India’s current account deficit (CAD) narrowed to 0.2 per cent of GDP in the fourth quarter (January-March) of FY23 from two per cent of GDP in the preceding quarter due to a moderation in the trade deficit, coupled with robust services exports.

CAD occurs when the value of imports of goods/ services/ investment incomes is greater than the value of exports. It can weaken a country’s currency, making imports costly and can have inflationary effect in the economy.

India’s CAD was at 1.6 per cent of GDP a year ago. So, the CAD in Q4 FY23 has tapered even vis-a-vis the year ago period.

In absolute terms, the CAD decreased to $1.3 billion in Q4 FY23 against $16.8 billion in Q3 FY23 and $13.4 billion in Q4FY22.

Trade deficit moderated to $52.6 billion in Q4 FY23 from $71.3 billion in Q3 FY23, coupled with robust services exports ($39.1 billion vs $38.7 billion).

Private transfer receipts, mainly representing remittances by Indians employed overseas, increased to $28.6 billion, up by 20.8 per cent from their level a year ago.

The continued moderation in the current account deficit in the reporting quarter came through a record high services trade surplus and a narrowing of the goods trade deficit, Rahul Bajoria, MD & Head of EM Asia (ex-China) Economics, Barclays.

CAD widens in FY23

CAD for 2022-23 widened to two per cent of GDP as compared with a deficit of 1.2 per cent in 2021-22 as the trade deficit widened to $265.3 billion from $189.5 billion a year ago.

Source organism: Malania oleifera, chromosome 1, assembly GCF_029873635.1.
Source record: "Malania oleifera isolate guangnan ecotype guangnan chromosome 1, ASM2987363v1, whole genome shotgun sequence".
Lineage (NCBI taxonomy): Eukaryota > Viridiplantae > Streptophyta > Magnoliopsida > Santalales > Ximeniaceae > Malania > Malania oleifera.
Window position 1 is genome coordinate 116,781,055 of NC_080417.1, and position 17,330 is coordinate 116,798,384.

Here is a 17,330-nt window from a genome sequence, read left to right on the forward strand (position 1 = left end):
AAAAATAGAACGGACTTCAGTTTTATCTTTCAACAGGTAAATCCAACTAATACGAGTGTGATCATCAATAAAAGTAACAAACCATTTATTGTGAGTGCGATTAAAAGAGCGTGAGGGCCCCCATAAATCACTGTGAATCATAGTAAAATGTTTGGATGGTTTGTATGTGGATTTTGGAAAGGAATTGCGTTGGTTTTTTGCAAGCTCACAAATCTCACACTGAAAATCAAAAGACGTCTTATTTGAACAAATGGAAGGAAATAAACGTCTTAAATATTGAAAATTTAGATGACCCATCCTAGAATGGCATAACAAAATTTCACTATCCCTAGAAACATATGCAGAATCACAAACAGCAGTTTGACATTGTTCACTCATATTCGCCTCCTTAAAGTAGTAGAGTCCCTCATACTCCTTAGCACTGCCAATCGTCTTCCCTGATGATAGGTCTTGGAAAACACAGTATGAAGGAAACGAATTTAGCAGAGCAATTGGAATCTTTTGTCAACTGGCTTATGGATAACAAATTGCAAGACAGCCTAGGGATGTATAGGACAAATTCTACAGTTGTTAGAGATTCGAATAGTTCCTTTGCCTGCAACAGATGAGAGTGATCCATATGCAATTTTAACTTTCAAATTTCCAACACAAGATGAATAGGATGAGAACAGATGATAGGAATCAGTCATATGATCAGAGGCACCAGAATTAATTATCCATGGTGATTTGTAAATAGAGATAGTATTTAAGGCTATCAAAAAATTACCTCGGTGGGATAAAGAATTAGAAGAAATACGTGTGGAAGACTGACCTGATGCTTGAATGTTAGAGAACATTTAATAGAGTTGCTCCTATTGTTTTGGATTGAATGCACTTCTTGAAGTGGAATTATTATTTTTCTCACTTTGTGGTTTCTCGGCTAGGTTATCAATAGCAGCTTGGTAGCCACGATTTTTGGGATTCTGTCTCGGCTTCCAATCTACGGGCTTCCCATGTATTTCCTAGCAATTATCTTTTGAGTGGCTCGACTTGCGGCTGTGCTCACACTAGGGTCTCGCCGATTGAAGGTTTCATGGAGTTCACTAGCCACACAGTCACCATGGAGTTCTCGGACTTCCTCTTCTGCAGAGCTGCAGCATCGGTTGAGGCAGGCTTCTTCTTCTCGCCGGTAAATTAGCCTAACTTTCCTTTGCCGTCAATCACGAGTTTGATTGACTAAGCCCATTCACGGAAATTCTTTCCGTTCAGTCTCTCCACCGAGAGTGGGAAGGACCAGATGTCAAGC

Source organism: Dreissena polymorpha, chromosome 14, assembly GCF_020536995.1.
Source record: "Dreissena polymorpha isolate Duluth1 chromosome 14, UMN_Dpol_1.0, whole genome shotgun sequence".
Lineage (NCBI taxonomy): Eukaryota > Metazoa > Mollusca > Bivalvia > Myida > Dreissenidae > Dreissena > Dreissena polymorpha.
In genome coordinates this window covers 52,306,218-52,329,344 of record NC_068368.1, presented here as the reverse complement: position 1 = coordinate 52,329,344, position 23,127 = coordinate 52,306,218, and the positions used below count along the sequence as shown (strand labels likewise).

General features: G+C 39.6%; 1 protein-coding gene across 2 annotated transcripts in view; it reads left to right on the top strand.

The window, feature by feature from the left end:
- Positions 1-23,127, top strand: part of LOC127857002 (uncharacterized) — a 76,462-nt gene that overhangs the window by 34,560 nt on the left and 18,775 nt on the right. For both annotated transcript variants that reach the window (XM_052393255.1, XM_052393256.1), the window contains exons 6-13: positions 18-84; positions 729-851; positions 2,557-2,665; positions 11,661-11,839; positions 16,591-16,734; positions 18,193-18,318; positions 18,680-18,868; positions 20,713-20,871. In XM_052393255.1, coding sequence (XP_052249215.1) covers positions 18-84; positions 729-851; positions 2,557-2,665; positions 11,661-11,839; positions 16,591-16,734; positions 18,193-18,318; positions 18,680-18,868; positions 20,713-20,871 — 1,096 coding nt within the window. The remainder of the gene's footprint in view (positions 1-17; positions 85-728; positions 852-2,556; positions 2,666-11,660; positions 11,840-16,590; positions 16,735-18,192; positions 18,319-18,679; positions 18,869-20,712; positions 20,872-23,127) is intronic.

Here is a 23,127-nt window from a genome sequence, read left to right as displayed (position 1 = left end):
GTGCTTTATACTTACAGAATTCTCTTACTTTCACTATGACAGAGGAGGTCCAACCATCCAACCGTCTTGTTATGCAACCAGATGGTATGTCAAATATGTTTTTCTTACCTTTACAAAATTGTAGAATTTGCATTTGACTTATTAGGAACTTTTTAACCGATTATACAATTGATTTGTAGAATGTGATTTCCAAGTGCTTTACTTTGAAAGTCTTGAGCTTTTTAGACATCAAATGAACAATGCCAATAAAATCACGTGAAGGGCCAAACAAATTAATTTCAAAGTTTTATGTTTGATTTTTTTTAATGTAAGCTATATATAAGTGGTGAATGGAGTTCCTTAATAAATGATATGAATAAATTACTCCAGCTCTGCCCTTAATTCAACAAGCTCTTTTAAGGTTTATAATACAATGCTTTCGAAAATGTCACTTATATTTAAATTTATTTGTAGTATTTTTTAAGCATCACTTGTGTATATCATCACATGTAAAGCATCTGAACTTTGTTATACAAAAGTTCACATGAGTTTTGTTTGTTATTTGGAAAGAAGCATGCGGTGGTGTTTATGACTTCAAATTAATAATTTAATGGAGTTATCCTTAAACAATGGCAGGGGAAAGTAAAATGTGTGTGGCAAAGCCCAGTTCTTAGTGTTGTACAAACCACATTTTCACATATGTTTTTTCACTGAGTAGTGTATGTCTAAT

“Current account dynamics are expected to improve on average in the current year. We forecast the CAD to print lower in FY24: both export and import values are expected to soften owing to weak external demand and lower international commodity prices - leading to a narrower goods trade deficit compared to the previous fiscal year.

“We think a larger boost to the current account balance will come from a robust services trade surplus. We thus expect the current account deficit to print around $40 billion (1.1 per cent of GDP) in FY24, and increase only modestly to 1.2 per cent of GDP in FY25,” as per Bajoria’s assessment.

Aditi Gupta, Economist, Bank of Baroda, expects CAD to moderate in FY24. This will be underpinned by lower commodity prices, services exports and robust remittances receipts.

However, growth in merchandise exports is likely to be lower as global growth slows down. Some effect on services exports too cannot be ruled out, she said.

“For FY24, we expect CAD in the range of -1.2 per cent to -1.6 per cent of GDP. Even in capital account, some improvement is expected as FDI and FPI inflows pick up. This should keep the Rupee range bound,” Gupta said.